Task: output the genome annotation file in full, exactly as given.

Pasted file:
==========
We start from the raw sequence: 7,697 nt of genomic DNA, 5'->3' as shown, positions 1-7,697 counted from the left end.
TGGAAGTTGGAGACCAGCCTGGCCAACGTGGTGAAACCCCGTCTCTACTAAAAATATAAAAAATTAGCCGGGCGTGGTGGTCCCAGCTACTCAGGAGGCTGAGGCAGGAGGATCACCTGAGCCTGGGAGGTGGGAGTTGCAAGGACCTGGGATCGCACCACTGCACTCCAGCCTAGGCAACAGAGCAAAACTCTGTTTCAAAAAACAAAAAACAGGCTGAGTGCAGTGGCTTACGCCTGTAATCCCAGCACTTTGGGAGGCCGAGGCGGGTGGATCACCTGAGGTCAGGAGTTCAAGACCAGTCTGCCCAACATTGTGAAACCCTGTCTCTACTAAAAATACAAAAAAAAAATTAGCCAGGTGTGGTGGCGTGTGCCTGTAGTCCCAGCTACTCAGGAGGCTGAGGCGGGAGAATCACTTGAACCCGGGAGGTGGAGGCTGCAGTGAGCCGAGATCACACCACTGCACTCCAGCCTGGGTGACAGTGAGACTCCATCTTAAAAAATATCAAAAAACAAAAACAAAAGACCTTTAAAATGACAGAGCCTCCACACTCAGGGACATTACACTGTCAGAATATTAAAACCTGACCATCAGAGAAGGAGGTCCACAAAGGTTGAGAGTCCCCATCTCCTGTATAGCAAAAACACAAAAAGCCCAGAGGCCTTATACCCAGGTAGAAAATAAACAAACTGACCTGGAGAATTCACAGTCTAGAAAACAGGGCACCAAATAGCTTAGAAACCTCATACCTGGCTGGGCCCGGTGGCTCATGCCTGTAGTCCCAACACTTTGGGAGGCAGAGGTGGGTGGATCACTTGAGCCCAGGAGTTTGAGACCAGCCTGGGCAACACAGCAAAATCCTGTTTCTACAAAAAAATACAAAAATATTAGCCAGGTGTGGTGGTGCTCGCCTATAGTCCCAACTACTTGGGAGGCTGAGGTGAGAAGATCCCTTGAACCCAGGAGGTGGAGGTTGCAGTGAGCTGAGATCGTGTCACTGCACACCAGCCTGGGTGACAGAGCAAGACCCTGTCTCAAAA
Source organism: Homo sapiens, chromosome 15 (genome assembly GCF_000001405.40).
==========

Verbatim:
We start from the raw sequence: 7,697 nt of genomic DNA, 5'->3' as shown, positions 1-7,697 counted from the left end.
TGGAAGTTGGAGACCAGCCTGGCCAACGTGGTGAAACCCCGTCTCTACTAAAAATATAAAAAATTAGCCGGGCGTGGTGGTCCCAGCTACTCAGGAGGCTGAGGCAGGAGGATCACCTGAGCCTGGGAGGTGGGAGTTGCAAGGACCTGGGATCGCACCACTGCACTCCAGCCTAGGCAACAGAGCAAAACTCTGTTTCAAAAAACAAAAAACAGGCTGAGTGCAGTGGCTTACGCCTGTAATCCCAGCACTTTGGGAGGCCGAGGCGGGTGGATCACCTGAGGTCAGGAGTTCAAGACCAGTCTGCCCAACATTGTGAAACCCTGTCTCTACTAAAAATACAAAAAAAAAATTAGCCAGGTGTGGTGGCGTGTGCCTGTAGTCCCAGCTACTCAGGAGGCTGAGGCGGGAGAATCACTTGAACCCGGGAGGTGGAGGCTGCAGTGAGCCGAGATCACACCACTGCACTCCAGCCTGGGTGACAGTGAGACTCCATCTTAAAAAATATCAAAAAACAAAAACAAAAGACCTTTAAAATGACAGAGCCTCCACACTCAGGGACATTACACTGTCAGAATATTAAAACCTGACCATCAGAGAAGGAGGTCCACAAAGGTTGAGAGTCCCCATCTCCTGTATAGCAAAAACACAAAAAGCCCAGAGGCCTTATACCCAGGTAGAAAATAAACAAACTGACCTGGAGAATTCACAGTCTAGAAAACAGGGCACCAAATAGCTTAGAAACCTCATACCTGGCTGGGCCCGGTGGCTCATGCCTGTAGTCCCAACACTTTGGGAGGCAGAGGTGGGTGGATCACTTGAGCCCAGGAGTTTGAGACCAGCCTGGGCAACACAGCAAAATCCTGTTTCTACAAAAAAATACAAAAATATTAGCCAGGTGTGGTGGTGCTCGCCTATAGTCCCAACTACTTGGGAGGCTGAGGTGAGAAGATCCCTTGAACCCAGGAGGTGGAGGTTGCAGTGAGCTGAGATCGTGTCACTGCACACCAGCCTGGGTGACAGAGCAAGACCCTGTCTCAAAA
Source organism: Homo sapiens, chromosome 15 (genome assembly GCF_000001405.40).